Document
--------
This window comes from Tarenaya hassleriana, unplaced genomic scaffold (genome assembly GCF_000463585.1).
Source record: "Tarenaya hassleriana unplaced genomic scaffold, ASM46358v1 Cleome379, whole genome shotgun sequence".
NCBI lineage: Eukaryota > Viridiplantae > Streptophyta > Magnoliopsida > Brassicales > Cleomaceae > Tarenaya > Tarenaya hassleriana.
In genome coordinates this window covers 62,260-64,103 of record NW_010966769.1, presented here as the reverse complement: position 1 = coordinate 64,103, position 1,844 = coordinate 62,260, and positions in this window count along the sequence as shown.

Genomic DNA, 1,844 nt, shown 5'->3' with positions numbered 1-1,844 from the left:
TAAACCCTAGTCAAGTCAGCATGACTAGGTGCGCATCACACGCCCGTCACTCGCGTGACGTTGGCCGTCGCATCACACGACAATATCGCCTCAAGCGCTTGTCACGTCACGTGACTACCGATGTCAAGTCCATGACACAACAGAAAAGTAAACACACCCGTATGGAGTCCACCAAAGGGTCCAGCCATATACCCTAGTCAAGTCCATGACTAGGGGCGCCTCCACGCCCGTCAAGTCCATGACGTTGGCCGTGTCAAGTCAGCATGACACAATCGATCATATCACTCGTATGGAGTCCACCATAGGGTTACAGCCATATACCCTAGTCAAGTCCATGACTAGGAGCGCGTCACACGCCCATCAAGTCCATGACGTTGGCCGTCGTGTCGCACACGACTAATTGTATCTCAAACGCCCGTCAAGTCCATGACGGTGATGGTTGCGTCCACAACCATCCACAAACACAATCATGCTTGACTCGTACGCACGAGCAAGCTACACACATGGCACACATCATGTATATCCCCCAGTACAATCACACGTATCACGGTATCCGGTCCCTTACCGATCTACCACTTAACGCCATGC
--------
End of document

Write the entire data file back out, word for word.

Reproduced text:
This window comes from Tarenaya hassleriana, unplaced genomic scaffold (genome assembly GCF_000463585.1).
Source record: "Tarenaya hassleriana unplaced genomic scaffold, ASM46358v1 Cleome379, whole genome shotgun sequence".
NCBI lineage: Eukaryota > Viridiplantae > Streptophyta > Magnoliopsida > Brassicales > Cleomaceae > Tarenaya > Tarenaya hassleriana.
In genome coordinates this window covers 62,260-64,103 of record NW_010966769.1, presented here as the reverse complement: position 1 = coordinate 64,103, position 1,844 = coordinate 62,260, and positions in this window count along the sequence as shown.

Genomic DNA, 1,844 nt, shown 5'->3' with positions numbered 1-1,844 from the left:
TAAACCCTAGTCAAGTCAGCATGACTAGGTGCGCATCACACGCCCGTCACTCGCGTGACGTTGGCCGTCGCATCACACGACAATATCGCCTCAAGCGCTTGTCACGTCACGTGACTACCGATGTCAAGTCCATGACACAACAGAAAAGTAAACACACCCGTATGGAGTCCACCAAAGGGTCCAGCCATATACCCTAGTCAAGTCCATGACTAGGGGCGCCTCCACGCCCGTCAAGTCCATGACGTTGGCCGTGTCAAGTCAGCATGACACAATCGATCATATCACTCGTATGGAGTCCACCATAGGGTTACAGCCATATACCCTAGTCAAGTCCATGACTAGGAGCGCGTCACACGCCCATCAAGTCCATGACGTTGGCCGTCGTGTCGCACACGACTAATTGTATCTCAAACGCCCGTCAAGTCCATGACGGTGATGGTTGCGTCCACAACCATCCACAAACACAATCATGCTTGACTCGTACGCACGAGCAAGCTACACACATGGCACACATCATGTATATCCCCCAGTACAATCACACGTATCACGGTATCCGGTCCCTTACCGATCTACCACTTAACGCCATGC